After sometime, Linggir ordered their men to abort the attack and escape up the Saribas River. Out of 17 boats only two managed to escape up the Saribas that night under the guidance of Linggir and Abang Apong. When they had escaped all danger, Linggir’s men beat a gong so that their friends who escaped onland in the darkness that night would know the direction to the Saribas River.
Next day, the combined forces under the Rajah and Captain Henry Keppel went on the tide up the Saribas River. At the vacated Malay village of Buling, near the mouth of the Paku River, the forces stopped for the night. All the Malays of this settlement had already fled upriver to live with the Iban at Kerangan Pinggai in the Paku.
Early next morning, on the tide, the forces used the light Saribas warboats they had captured at Beting Maru to go up the Paku River. Just below an Iban settlement called Matop, they encountered several huge impassible tree trunks lying across the river. These ensurai trees had been fell by Linggir’s warriors to hinder their advance. It took a long time for the Rajah’s men to cut through these barriers so that their boats could reach their destination at Nanga Peka that evening.
Hearing that the Rajah’s forces had landed at Nanga Peka, about half a mile below his settlement, Linggir gathered eighteen warriors to prepare for the ambush the next day. He was unable to summon additional fighters to join them in an attack on the Rajah’s advancing flotilla, as his other warriors had not yet managed to find their way home through the forest into which they fled following the Beting Maru battle.
Late in the evening, after the enemy had landed at Nanga Peka, Linggir sent Enchana “Letan” and his young nephew, a warrior named Gerijih, to spy on them. They heard the Rajah presiding over a council of war. He was heard to command Janting (son in law of the deceased Ijau “Lang”) of Lingga and his Balau warriors to lead the Rajah’s bala to attack the Saribas next morning. In reply, Janting said that he and his fighting men would not dare to risk this, since, as he put it, “we are in fear of the two powerful leading enemies colored like the biring sempidan fighting cocks, who will arrogantly scratch the earth on the battle¬ground tomorrow.” This meant that Janting and his people, spiritually seen as fighting cocks, would not be able to defeat two of the leading enemies in the next day’s battle.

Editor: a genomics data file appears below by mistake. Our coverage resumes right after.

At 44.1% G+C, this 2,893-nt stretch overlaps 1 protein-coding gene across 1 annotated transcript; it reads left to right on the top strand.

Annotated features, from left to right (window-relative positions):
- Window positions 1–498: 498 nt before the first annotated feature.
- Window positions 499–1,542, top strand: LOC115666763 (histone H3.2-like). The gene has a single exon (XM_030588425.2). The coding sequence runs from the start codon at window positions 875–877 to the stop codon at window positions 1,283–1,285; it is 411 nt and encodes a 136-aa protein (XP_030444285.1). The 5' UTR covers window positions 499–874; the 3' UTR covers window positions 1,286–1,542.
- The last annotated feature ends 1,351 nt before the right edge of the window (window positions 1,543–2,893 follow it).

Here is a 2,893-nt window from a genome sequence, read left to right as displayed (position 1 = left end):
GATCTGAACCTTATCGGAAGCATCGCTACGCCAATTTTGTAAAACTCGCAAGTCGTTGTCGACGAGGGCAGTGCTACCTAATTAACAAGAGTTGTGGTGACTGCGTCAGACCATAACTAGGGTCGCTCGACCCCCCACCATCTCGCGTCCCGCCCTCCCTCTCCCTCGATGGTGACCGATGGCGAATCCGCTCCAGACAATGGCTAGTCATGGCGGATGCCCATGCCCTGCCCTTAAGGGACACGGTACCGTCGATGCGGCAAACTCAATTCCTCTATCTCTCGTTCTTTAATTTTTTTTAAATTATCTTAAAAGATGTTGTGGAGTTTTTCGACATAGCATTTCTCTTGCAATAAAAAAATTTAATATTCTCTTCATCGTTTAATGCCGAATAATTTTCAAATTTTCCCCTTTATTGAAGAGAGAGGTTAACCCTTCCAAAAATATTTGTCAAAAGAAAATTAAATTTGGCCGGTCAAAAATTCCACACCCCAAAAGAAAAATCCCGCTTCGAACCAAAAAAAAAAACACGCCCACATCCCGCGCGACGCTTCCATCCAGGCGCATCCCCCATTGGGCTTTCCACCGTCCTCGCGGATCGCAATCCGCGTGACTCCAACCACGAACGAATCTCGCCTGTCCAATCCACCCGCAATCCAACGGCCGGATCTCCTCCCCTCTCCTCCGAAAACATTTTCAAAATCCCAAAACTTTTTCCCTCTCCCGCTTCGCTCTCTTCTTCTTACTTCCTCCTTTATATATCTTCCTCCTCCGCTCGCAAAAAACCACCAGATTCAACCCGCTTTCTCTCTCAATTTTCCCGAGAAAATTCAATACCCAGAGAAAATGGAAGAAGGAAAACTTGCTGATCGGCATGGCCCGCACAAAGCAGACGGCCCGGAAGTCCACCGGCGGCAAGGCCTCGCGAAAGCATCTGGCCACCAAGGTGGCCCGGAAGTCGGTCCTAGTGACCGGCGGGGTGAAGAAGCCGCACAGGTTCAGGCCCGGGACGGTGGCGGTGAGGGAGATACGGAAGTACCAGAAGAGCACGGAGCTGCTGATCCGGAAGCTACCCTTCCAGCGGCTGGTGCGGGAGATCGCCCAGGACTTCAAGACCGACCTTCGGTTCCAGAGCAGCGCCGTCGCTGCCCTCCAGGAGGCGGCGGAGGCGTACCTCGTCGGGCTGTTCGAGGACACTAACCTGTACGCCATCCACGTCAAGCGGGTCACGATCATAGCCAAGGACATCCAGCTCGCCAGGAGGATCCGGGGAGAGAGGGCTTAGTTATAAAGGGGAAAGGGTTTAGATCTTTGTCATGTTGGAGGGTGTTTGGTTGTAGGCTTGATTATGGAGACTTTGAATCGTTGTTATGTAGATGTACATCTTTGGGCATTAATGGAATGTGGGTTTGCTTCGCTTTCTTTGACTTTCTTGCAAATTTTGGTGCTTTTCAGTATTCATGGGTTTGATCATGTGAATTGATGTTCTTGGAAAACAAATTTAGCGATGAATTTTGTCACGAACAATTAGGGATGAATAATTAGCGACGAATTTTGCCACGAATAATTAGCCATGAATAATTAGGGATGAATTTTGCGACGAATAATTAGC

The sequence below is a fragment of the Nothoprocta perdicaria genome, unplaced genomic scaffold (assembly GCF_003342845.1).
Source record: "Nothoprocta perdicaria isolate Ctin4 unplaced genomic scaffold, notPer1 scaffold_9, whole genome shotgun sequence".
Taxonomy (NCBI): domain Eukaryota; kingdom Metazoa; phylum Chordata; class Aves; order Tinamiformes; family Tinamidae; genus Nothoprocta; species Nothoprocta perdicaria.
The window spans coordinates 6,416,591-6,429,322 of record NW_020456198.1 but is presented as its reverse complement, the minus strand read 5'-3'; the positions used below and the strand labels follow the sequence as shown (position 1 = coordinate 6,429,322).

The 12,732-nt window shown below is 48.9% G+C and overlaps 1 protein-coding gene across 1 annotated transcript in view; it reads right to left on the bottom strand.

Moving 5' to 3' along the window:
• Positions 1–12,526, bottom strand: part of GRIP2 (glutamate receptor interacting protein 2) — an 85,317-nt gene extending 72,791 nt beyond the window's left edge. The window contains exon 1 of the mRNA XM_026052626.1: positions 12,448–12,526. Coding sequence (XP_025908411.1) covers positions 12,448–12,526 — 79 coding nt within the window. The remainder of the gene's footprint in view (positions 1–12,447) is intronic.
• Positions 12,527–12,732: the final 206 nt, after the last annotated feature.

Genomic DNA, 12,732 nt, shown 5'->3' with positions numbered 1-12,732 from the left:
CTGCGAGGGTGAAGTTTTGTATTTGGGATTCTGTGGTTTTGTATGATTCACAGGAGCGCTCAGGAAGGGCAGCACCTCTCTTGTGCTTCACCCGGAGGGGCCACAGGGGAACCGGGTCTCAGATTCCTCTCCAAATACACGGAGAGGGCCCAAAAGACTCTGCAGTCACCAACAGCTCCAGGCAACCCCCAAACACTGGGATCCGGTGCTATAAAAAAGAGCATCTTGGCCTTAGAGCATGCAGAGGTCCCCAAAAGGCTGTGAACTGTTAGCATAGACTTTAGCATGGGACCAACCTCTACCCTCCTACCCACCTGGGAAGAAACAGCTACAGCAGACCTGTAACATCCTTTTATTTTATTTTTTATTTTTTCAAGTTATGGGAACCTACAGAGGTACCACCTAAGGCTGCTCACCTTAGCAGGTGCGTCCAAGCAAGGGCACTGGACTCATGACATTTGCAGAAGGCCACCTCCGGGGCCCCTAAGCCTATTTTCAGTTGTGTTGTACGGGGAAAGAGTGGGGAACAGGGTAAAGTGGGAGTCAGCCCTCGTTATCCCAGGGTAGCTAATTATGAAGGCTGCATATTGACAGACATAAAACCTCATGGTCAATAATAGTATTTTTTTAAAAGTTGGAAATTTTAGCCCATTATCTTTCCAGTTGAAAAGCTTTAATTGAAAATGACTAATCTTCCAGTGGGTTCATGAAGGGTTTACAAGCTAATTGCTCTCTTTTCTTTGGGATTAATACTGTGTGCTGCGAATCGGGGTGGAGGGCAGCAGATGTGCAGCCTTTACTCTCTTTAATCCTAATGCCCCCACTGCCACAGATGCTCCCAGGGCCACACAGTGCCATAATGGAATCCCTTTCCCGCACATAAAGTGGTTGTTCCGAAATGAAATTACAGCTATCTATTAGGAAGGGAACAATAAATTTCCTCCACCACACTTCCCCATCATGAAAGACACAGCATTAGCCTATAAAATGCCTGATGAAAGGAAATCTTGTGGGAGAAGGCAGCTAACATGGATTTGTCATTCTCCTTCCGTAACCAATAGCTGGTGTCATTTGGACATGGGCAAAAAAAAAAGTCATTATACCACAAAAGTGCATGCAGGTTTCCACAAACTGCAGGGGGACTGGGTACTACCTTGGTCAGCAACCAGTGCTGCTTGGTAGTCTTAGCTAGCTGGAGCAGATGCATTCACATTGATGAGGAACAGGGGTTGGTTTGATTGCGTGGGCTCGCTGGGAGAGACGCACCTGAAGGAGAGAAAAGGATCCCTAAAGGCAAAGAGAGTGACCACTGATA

After the Balau chief had made this reply, the spies heard Jugah, chief of the Lundu Sebuyaus, telling his leader that he would command his three sons Kalong, Bunsi and Tujang to take the lead. “We Sebuyaus”, he said, “once born, never return to our mother’s wombs.” By this he meant that, as human beings, we die only once.
That night Linggir called a council of war. In it he asked the Laksamana Amir to determine their fate in the coming battle. The latter read his katika and said that Linggir, his son Abang Apong, and Abang Gambong his nephew should be the warriors to lead in battle.
Early next morning Linggir, Abang Apong and Abang Gambong led their warriors to set an ambush at the foot of a low hill overlooking Nanga Peka. While they were waiting for the enemy to advance, they directed three young men, Saang, Muking and Mula, to shake the top of a jack fruit tree on the hill top to draw the enemy’s attention.
When the enemy saw the boys playing and shaking the tree branches, Bunsi and his brothers Tujang and Kalong ran forward to attack them. Bunsi was struck off by one of Linggir’s warriors, Kedit “Rindang” that killed him on the spot. Tujang was slashed on his head by Linggir “Mali Lebu” and jumped into the Peka stream where he died.